* immediately disband all public schools (which almost makes sense. If we're going to be this stupid, why pay for schools?)

* repeal the 17th amendment to the constitution, which would take away the public's right to elect their own state senators (you know, a nice warm up for the next convention when they can try to repeal that pesky 15th amendment and 19th amendment--giving blacks and women, respectively, the right to vote.)

* deny federal order declaring carbon dioxide a pollutant would be ignored by Idaho as "junk science." (because if you're locked in a small space without any holes or windows for many hours, it really isn't the carbon dioxide that kills you....it's little green men from Mars who do it....)

and my personal favorite:

* define marriage as between a "naturally born" man and woman, barring transgender individuals (I can only guess that some whackadoo is afraid that someone will be able to get a sex-change then get married in Idaho? Which, you know, I'm sure is likely because if you are "transgender," gay, black, Latino, non-Christian, or anything but an extremely heterosexual white male, Idaho is certainly on the top of your list as a hot place to move to. Right after the top of an active volcano.)

Honestly, every time I think the far-right in Idaho has been as embarrassing as they could possibly be, they find new ways to prove me wrong........

Wednesday, June 23, 2010

Just Had To Share This One: Most Bizarre Cookbooks of All Time

The Most WTF Cookbooks Of All Time (PICTURES)

Answering A Few Questions

Blogger, in it's infinite wisdom, only allows me to send replies to comments from a few people.  I've looked at my profile & can't figure out if I have my settings correctly set for when I leave comments, so I don't really know how this happens or what needs to change.  BUT, I don't want to appear to be ignoring anyone--I've gotten quite a few laughs, lots of encouragement, and some great ideas from the comments, so I do love them.  A few follow ups:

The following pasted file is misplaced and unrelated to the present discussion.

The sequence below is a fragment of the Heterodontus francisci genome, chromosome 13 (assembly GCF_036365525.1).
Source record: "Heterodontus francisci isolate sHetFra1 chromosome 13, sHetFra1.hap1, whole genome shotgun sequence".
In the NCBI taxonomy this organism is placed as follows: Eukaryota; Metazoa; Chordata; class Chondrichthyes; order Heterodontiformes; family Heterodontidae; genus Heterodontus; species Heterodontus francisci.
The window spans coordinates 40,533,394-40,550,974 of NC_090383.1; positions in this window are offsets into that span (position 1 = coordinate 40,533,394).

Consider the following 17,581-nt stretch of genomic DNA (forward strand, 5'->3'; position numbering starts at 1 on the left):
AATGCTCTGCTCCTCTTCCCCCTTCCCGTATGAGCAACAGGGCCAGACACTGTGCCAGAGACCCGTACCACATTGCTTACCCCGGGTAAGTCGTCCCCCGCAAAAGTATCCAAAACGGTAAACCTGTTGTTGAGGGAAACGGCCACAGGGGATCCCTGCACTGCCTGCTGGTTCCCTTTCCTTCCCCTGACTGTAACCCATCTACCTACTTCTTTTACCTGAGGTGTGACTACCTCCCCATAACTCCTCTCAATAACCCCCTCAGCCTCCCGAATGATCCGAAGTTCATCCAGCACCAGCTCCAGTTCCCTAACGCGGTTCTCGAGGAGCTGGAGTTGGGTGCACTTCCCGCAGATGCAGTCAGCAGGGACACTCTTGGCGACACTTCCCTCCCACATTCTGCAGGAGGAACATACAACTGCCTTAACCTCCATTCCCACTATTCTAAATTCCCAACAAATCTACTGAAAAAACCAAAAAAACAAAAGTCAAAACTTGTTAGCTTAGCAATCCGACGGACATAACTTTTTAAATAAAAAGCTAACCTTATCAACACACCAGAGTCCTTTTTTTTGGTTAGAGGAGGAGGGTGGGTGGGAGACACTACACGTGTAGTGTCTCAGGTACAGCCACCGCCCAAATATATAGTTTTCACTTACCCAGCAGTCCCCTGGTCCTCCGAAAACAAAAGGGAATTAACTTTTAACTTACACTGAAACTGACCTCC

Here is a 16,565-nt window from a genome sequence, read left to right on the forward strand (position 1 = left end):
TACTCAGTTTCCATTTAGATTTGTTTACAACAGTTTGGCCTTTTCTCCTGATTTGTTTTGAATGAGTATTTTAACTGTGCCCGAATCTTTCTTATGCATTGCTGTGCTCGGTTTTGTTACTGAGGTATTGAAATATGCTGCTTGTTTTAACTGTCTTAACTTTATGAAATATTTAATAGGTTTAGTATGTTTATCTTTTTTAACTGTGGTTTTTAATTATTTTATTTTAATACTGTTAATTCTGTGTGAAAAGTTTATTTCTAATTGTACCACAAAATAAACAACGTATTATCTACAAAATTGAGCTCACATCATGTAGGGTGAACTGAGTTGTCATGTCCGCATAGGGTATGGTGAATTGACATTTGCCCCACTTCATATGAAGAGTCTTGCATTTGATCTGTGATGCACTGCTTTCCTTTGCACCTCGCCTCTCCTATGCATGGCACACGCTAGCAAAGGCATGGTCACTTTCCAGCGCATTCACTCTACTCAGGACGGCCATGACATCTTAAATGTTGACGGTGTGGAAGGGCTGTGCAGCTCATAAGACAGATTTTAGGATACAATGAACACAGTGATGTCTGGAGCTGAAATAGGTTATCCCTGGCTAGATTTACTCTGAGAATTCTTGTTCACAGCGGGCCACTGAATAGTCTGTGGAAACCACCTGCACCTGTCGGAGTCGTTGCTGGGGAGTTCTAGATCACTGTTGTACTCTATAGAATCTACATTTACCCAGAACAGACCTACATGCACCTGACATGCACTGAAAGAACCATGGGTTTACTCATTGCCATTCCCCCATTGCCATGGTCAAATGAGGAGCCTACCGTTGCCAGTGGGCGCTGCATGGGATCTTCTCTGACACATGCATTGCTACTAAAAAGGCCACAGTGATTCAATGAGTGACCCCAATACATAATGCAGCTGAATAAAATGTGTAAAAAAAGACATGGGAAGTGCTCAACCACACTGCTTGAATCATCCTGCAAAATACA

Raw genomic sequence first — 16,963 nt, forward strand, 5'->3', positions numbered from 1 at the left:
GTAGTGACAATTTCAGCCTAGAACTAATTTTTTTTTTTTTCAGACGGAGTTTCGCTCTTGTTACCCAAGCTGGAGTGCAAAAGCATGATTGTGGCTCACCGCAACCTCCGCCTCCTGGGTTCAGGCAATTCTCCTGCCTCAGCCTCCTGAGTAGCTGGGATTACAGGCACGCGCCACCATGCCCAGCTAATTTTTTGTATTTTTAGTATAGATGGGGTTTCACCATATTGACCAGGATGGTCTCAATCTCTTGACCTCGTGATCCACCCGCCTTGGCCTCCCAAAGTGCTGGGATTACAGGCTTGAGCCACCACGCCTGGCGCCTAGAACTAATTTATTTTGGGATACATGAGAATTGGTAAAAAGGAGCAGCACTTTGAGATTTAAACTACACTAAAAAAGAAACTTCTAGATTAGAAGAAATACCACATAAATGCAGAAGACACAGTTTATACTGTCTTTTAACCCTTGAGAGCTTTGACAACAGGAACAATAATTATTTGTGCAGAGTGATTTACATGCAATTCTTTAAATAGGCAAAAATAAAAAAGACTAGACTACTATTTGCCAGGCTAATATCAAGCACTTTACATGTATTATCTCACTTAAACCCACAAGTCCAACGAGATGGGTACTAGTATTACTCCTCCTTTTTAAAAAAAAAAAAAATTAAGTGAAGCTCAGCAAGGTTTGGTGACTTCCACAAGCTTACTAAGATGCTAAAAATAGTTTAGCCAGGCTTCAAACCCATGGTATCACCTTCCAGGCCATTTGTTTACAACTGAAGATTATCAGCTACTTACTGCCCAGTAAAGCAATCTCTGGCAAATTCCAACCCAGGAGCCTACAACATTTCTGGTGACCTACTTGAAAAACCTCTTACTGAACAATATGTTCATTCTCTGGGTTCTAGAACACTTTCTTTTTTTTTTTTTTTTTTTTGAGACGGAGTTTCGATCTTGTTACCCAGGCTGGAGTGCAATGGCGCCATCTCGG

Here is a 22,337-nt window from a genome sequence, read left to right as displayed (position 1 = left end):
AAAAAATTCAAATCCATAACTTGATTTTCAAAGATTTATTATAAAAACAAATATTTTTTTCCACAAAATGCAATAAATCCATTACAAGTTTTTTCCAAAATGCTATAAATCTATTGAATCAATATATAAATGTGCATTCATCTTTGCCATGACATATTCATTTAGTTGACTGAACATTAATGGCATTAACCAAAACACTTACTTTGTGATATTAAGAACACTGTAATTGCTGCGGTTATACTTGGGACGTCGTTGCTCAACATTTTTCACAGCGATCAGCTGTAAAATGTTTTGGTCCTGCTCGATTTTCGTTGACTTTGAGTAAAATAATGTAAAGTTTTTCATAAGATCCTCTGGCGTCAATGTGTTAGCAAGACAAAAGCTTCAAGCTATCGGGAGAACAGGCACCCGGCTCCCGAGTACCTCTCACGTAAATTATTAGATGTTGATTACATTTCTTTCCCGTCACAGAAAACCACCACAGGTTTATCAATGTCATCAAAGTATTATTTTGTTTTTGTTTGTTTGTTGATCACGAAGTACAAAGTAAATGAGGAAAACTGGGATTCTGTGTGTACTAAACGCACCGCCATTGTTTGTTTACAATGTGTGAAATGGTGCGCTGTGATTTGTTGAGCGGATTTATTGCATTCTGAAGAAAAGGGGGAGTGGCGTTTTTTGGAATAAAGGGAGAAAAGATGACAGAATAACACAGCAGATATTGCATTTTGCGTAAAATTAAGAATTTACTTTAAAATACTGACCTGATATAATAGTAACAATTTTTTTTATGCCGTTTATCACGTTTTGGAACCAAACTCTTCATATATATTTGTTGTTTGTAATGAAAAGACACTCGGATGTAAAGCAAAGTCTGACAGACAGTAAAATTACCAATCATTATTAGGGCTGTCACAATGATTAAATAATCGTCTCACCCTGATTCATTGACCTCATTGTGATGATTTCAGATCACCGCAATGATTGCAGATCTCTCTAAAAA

Carolyn asked how we got such great looking strawberries.  I have no idea.  I wish I actually knew what I was doing, but we just planted them last year, so this is the first year we've really gotten any.  We have a mixture of June-bearing & ever bearing, though since we let them send runners out everywhere, I can no longer tell you which is which.  When we prepared the bed, we mixed in compost & sand with the dirt because they supposedly like well-drained soil, and since I guess they are really heavy feeders, I gave them some of my fall horse manure endeavors.  With all the rain we've been having, we have had slugs, but we must have gotten Italian slugs as they mostly went for the basil.  The beer thing was only moderately successful, so last week I put down diatomaceous earth (and here's a little tip--don't try to spread that stuff in any kind of wind), and so far the little devils have not invaded the strawberries.  I'm losing a few to birds, but I think the fence people largely scared them off.  The birds must have seen what happened to the blueberry bush....and the compost bin.